A representative example of water-induced charge flow is depicted in Fig 3, where the positive (negative) component of the charge difference is shown by red (blue) isosurfaces. This reveals that charge depletion (blue) occurs mainly on top atoms, whereas additional electron charge (red) prefers to accumulate on middle sites. Furthermore, charge depletion and accumulation visible at the oxide-water contact can be traced back to the interaction between water and the TiO(110) oxide support. Here charge depletion occurs mainly on top of surface O atoms to which molecules point with their atoms, whereas charge accumulates close to five-fold coordinated atoms, being in turn coordinated by water O atoms. This is quantified by considering the charge redistribution perpendicular to the support, (see Fig. 3). Here is the sum of the positive and negative charge density components and integrated in planes perpendicular to the surface. This quantitative analysis reveals that, on the one hand, there is a net charge transfer of   from top atoms to molecules (obtained by integrating within the shaded orange area in Fig. 3), leading to slightly positively charged atoms at the corresponding sites. On the other hand, there is a reverse charge flow of   from water to middle atoms (see yellow area in Fig. 3), thus creating partially negatively charged atoms upon solvation. Similar results were obtained for all the representative structures sampled along the trajectory. This can be compared to the average negative and positive CT obtained from the Bader analysis. In total, this amounts to a structure-specific charge exchange between metal and water of and  , in qualitative agreement with the charge difference analysis.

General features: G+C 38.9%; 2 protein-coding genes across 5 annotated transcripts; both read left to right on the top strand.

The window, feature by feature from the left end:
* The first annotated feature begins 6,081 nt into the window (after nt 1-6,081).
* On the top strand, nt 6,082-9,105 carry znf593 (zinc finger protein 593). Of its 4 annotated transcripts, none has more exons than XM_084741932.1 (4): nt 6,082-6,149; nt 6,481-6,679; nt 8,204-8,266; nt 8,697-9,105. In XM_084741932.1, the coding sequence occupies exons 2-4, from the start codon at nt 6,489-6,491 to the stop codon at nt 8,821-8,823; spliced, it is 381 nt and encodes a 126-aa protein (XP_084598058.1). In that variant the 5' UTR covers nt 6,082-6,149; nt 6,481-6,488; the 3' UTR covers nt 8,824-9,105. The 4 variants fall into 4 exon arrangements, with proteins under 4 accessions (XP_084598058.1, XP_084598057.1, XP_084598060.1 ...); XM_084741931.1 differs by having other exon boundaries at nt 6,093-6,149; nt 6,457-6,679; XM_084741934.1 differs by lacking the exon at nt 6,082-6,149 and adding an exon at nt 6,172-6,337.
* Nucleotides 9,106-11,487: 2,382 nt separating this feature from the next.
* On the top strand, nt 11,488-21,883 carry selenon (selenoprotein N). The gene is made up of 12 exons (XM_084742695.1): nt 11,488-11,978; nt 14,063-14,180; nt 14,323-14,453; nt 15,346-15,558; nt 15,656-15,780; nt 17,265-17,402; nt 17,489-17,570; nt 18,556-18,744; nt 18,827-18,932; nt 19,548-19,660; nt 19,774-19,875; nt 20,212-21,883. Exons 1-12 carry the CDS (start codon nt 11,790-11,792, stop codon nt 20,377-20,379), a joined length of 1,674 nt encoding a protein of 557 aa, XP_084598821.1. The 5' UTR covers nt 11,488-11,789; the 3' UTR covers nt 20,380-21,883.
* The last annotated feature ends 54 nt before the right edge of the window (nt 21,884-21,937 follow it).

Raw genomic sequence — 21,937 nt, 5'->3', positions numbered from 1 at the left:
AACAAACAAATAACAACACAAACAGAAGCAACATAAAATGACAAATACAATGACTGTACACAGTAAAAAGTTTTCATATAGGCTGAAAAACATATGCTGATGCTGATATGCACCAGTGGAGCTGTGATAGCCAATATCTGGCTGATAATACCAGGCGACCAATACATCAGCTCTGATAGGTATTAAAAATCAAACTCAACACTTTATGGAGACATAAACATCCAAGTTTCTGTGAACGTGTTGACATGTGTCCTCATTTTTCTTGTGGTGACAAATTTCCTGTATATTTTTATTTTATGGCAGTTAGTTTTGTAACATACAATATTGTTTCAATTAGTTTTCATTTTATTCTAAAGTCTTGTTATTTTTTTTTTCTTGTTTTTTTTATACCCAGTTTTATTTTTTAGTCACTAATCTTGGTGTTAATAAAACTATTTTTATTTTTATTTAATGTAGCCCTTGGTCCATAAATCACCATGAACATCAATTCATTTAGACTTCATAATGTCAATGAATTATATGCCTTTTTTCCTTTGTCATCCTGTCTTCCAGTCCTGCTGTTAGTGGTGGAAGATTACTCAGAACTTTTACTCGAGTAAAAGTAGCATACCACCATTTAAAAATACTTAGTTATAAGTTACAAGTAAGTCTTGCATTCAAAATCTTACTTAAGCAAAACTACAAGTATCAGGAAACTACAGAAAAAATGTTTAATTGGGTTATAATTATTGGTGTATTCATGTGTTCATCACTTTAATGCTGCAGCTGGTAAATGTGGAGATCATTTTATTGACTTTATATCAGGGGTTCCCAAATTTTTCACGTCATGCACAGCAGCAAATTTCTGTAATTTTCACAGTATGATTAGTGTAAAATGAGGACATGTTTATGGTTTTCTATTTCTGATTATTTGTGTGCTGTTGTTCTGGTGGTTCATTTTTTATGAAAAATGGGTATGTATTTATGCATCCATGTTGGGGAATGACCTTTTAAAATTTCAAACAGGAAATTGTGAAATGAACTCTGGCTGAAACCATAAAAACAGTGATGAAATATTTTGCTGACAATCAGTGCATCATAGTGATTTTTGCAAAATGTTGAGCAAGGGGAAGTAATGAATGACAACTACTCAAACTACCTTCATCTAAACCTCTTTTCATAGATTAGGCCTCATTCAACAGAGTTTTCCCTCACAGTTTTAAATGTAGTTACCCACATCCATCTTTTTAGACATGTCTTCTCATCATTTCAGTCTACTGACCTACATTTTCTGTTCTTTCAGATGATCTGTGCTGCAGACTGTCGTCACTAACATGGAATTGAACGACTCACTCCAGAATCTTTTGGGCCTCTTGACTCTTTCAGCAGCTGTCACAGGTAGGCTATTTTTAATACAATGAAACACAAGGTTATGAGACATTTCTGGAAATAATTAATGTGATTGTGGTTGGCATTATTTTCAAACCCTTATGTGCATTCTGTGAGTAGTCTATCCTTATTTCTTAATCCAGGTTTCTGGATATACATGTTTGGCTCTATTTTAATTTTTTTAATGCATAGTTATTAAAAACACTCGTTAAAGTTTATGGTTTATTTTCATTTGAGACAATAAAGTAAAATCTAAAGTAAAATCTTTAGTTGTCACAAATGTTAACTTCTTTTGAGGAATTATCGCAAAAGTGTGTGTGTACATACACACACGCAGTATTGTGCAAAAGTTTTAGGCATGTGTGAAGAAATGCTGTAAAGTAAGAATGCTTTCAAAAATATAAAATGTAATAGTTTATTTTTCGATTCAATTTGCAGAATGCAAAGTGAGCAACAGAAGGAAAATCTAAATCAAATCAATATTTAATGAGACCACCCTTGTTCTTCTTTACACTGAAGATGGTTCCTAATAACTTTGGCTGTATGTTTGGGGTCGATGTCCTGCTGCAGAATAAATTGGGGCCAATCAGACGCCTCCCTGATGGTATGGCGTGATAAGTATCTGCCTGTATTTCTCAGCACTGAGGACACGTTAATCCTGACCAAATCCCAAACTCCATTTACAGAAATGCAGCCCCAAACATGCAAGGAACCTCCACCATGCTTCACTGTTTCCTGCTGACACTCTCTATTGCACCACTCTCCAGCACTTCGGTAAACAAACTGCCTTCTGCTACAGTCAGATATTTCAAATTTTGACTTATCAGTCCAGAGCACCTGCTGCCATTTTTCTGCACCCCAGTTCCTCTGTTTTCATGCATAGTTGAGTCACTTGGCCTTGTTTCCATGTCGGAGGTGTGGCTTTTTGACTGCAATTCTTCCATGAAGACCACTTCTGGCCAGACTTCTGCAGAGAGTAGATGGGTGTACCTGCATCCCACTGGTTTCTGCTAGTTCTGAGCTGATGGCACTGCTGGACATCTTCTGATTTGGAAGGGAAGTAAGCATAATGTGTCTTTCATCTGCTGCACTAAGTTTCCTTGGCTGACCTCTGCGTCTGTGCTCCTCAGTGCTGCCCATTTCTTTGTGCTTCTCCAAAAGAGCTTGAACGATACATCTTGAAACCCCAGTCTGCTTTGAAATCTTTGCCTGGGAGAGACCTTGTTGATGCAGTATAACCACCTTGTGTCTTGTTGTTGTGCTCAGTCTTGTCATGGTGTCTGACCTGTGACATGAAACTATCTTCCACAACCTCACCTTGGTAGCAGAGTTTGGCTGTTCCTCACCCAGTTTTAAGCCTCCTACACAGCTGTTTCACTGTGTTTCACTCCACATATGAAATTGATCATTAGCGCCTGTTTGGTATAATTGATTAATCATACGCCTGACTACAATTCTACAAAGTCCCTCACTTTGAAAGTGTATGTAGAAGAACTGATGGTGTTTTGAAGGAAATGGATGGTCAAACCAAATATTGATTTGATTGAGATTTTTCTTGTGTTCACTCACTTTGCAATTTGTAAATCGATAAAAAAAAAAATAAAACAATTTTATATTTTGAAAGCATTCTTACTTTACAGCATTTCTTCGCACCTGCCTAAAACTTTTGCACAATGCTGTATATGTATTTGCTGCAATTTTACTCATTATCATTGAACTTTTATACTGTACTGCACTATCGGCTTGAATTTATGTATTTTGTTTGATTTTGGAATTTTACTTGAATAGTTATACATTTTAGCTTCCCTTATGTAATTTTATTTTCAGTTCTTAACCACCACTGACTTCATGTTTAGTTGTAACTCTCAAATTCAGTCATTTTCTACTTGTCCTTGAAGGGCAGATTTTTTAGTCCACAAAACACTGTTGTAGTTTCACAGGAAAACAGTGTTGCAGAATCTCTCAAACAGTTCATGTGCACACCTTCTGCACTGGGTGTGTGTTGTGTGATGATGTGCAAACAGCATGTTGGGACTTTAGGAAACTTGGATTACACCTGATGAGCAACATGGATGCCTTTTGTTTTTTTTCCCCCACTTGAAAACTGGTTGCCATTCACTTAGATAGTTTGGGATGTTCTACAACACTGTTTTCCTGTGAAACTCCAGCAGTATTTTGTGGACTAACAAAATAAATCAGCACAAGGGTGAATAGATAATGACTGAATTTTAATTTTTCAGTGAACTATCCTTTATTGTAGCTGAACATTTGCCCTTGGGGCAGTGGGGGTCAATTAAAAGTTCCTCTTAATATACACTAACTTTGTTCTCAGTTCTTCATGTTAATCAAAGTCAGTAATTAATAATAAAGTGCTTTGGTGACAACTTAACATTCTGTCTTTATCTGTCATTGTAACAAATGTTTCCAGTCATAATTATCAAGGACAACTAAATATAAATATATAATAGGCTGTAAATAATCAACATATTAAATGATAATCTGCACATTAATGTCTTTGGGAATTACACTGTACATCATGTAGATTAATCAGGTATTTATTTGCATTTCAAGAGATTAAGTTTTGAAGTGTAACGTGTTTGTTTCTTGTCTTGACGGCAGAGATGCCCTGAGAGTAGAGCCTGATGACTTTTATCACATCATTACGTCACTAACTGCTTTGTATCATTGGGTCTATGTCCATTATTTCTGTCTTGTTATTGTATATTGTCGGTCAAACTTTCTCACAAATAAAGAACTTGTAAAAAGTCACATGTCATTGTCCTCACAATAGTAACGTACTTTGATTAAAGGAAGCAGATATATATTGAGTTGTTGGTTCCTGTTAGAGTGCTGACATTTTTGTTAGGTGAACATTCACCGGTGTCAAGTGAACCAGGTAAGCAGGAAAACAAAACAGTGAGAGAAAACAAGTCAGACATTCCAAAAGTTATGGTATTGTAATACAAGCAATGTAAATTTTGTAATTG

Figure 4: Snapshot of a typical hydration structure for the Au/TiO(110) nanocatalyst in aqueous solution. In the cationic/anionic solvation pattern molecules (violet/black spheres) are pointing with their / atoms toward top/middle Au atoms (violet/black spheres) (a). (b) Time evolution of the distances of the gold atoms depicted in violet.

As a result, top and middle sites experience opposite charge flow upon interaction with the solvent, as clearly shown in Fig. 3, which connects to a peculiar solvation pattern.